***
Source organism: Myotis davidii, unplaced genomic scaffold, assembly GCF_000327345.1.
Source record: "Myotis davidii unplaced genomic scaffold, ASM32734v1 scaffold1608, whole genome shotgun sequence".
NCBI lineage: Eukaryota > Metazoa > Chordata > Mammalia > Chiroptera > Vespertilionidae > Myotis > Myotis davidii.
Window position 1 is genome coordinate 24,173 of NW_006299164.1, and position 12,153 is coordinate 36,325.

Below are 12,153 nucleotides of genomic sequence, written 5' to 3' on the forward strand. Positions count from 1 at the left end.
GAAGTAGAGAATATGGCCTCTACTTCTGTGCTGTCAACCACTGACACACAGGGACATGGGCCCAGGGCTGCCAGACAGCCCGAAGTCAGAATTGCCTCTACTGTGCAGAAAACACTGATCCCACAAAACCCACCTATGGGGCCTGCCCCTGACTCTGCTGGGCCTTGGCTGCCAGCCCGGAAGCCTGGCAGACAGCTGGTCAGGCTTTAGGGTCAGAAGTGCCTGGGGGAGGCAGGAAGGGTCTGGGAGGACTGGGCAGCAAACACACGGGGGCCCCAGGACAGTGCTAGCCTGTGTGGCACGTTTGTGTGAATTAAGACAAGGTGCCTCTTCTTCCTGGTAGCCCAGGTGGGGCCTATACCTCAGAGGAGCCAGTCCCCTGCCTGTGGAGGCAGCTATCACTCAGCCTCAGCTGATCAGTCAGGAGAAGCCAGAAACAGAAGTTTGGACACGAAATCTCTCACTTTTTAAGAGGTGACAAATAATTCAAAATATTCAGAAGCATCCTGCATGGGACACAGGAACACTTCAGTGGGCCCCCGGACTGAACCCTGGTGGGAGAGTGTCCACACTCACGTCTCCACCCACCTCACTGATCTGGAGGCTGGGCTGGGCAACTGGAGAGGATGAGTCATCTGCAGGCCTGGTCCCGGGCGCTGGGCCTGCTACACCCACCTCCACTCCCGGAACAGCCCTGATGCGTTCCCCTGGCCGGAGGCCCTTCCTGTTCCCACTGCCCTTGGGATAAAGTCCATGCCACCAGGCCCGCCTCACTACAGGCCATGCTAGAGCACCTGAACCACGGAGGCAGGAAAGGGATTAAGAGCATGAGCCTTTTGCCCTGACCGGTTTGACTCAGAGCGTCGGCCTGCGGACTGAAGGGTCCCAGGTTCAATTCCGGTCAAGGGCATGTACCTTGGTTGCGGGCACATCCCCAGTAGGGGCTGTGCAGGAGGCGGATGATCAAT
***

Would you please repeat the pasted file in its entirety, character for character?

Source organism: Myotis davidii, unplaced genomic scaffold, assembly GCF_000327345.1.
Source record: "Myotis davidii unplaced genomic scaffold, ASM32734v1 scaffold1608, whole genome shotgun sequence".
NCBI lineage: Eukaryota > Metazoa > Chordata > Mammalia > Chiroptera > Vespertilionidae > Myotis > Myotis davidii.
Window position 1 is genome coordinate 24,173 of NW_006299164.1, and position 12,153 is coordinate 36,325.

Below are 12,153 nucleotides of genomic sequence, written 5' to 3' on the forward strand. Positions count from 1 at the left end.
GAAGTAGAGAATATGGCCTCTACTTCTGTGCTGTCAACCACTGACACACAGGGACATGGGCCCAGGGCTGCCAGACAGCCCGAAGTCAGAATTGCCTCTACTGTGCAGAAAACACTGATCCCACAAAACCCACCTATGGGGCCTGCCCCTGACTCTGCTGGGCCTTGGCTGCCAGCCCGGAAGCCTGGCAGACAGCTGGTCAGGCTTTAGGGTCAGAAGTGCCTGGGGGAGGCAGGAAGGGTCTGGGAGGACTGGGCAGCAAACACACGGGGGCCCCAGGACAGTGCTAGCCTGTGTGGCACGTTTGTGTGAATTAAGACAAGGTGCCTCTTCTTCCTGGTAGCCCAGGTGGGGCCTATACCTCAGAGGAGCCAGTCCCCTGCCTGTGGAGGCAGCTATCACTCAGCCTCAGCTGATCAGTCAGGAGAAGCCAGAAACAGAAGTTTGGACACGAAATCTCTCACTTTTTAAGAGGTGACAAATAATTCAAAATATTCAGAAGCATCCTGCATGGGACACAGGAACACTTCAGTGGGCCCCCGGACTGAACCCTGGTGGGAGAGTGTCCACACTCACGTCTCCACCCACCTCACTGATCTGGAGGCTGGGCTGGGCAACTGGAGAGGATGAGTCATCTGCAGGCCTGGTCCCGGGCGCTGGGCCTGCTACACCCACCTCCACTCCCGGAACAGCCCTGATGCGTTCCCCTGGCCGGAGGCCCTTCCTGTTCCCACTGCCCTTGGGATAAAGTCCATGCCACCAGGCCCGCCTCACTACAGGCCATGCTAGAGCACCTGAACCACGGAGGCAGGAAAGGGATTAAGAGCATGAGCCTTTTGCCCTGACCGGTTTGACTCAGAGCGTCGGCCTGCGGACTGAAGGGTCCCAGGTTCAATTCCGGTCAAGGGCATGTACCTTGGTTGCGGGCACATCCCCAGTAGGGGCTGTGCAGGAGGCGGATGATCAAT